Bad stat:

“Samit Patel only has one half century from 22 ODI innings.”

Good stat:

“Samit Patel’s average since 2009 is 36, at a strike rate of 93.12.”

Bad stat:

“Samit Patel has only taken 1 wicket in his last 13 ODI matches.”

Good stat:

“Samit Patel has as many ODI 5-fers as Stuart Broad.”

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The cricket blogger survey

wrongunatlongon:

this guy needs answers from people less lazy than me.

Originally posted on Declaration Game cricket blog:

Blogger survey-page-001

If you are a current or former cricket blogger, please take part in the survey by clicking this link: Cricket blogger survey 2014

Cricket faces commercial, political and governance challenges of an unprecedented scale. The fate of its disparate group of unpaid, online chroniclers is trivia in the grand, complex narrative of the sport. This attempt at some informal research will not uncover answers to any of cricket’s dilemmas, but don’t dismiss the subjects of this survey too quickly.

From my vantage in England, two of cricket’s biggest stories in 2014 have been the surrender of collegiate control of the ICC to ‘the big three’ and the ECB’s efforts to establish a ‘new era’ for the senior men’s team. With the exception of Cricinfo, the professional media in the UK were slow to subject both stories to critical scrutiny, denying for some time that there really was a story –…

View original 555 more words

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KP Batting Masterclass

I was linked to this video on the Graun, BTL on Vic Marks’ latest piece. I’m not too sure who by, but thanks.

Two things stood out for me:

- For someone with every shot in the book, as well as adding  couple of chapters to the book, KP never plays the cut shot. That seems weird to me. I’m guessing it’s cos he’s tall so he drives everything.

- Ian Ward is excellent.

That is all.

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The Great Biblical Tale of Kevin Pietersen

From one book, of everlasting importance to at least dozens of people, to another. Scripted by some of the finest writers of their era, quoted, analysed, counter-analysed, and argued over until the original point was long forgotten. There is, naturally, only one tale in the Bible that runs parallel to The Kevin Pietersen Saga: that of Jesus H. Christ.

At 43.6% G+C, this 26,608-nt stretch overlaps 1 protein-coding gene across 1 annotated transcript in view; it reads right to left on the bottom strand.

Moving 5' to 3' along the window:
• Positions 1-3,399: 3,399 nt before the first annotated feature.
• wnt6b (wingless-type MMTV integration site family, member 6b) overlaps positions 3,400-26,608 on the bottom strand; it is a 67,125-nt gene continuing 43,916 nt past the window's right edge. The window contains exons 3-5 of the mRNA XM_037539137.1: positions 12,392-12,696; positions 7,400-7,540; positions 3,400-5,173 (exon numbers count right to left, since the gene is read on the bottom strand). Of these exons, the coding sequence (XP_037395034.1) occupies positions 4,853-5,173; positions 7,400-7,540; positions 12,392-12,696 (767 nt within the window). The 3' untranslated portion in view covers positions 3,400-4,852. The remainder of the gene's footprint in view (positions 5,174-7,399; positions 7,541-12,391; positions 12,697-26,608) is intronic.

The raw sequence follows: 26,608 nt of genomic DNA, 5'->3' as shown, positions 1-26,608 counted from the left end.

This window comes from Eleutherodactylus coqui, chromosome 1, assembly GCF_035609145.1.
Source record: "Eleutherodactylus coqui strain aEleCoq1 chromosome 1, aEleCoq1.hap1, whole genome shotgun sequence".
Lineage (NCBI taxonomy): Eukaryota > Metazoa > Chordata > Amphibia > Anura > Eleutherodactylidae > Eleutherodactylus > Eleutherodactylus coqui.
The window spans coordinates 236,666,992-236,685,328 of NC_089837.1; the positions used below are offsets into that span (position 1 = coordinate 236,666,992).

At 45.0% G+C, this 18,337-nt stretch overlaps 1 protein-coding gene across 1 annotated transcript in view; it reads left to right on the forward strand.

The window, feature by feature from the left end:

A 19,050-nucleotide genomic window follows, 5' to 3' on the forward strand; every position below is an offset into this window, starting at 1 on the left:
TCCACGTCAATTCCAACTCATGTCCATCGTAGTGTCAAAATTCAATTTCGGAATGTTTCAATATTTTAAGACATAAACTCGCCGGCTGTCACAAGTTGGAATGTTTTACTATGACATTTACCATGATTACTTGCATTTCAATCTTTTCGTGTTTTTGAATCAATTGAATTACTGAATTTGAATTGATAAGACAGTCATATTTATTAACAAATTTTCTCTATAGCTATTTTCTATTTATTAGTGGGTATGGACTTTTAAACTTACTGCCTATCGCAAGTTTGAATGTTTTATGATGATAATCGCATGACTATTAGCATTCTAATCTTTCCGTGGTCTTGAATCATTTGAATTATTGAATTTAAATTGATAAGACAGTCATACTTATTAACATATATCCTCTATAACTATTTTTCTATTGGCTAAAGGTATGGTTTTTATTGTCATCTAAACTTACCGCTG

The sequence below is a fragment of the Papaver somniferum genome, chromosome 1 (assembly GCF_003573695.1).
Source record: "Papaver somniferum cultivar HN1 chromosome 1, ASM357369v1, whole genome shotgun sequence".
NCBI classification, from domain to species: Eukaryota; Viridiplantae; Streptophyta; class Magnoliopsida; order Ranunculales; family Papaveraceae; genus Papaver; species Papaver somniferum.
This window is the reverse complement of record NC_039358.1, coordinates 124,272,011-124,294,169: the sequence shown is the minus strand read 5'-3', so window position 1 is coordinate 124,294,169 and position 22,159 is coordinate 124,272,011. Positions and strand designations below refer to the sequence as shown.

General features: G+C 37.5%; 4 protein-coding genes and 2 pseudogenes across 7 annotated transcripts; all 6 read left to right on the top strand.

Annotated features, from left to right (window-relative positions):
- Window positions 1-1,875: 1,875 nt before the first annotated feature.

Synopsis:

A man capable of miracles, who made waves more or less from debut; sprung unto the world from seemingly nowhere. English cricket was staggering around like a blind man before 2005; his 158* at the Oval gave it sight. England had long been lepers in India; then came the Miracle Innings of Mumbai (capitalised) to cure it’s inadequacies. Walking on water; switch-hitting the world’s greatest off-spinner for six in a Test. How could anyone not love him?

Then the twist plot: Never entirely trusted by the authorities. Some severe man-management issues. Betrayal by friends, sacrificed to save others, denial from within the camp. Destined to never quite fit into the old way of thinking, Kevin Pietersen changed the boundary ropes of the religion of cricket.

(My Tattoo drawing skills on MS Paint aren’t half as good as my ability to give my characters superbly out of scale bobble heads)

Starring:

Kevin Pietersen – Jesus Christ (who else)

Andy Flower – Satan (a complete mood hoover)

Paul Downton – Pontius Pilate (ultimately the man who signed the order, even if he inherited the situation – of course he handled it all appallingly)

Giles Clarke – Caiaphas (made a political calculation, suggesting that it would be better for “one man” (Jesus) to die than for “the whole nation” (ECB) to be destroyed)

Andrew Strauss – Herod the Great/Herod Antipas (there can only be one “King of the Jews”)

Alastair Cook – Barrabas (Jesus was sacrificed instead of this man, who was of course in significantly more murderous form)

Matthew Prior – Judas Iscariot (on the whole, probably not the most villainous character of the tale, but perhaps the one whose name will live on most in association with treachery and betrayal).

James Anderson and Stuart Broad – James and John (disciples in the ‘in gang’, Jesus disapproved them for being generally ill-tempered)

Graeme Swann – Thomas (the disciple better known as “Doubting Thomas”)

Duncan Fletcher & Michael Vaughan – Mary & Joseph (’nuff said)

Paul Collingwood – John the Baptist (a good egg also prematurely sacrificed by a Herod)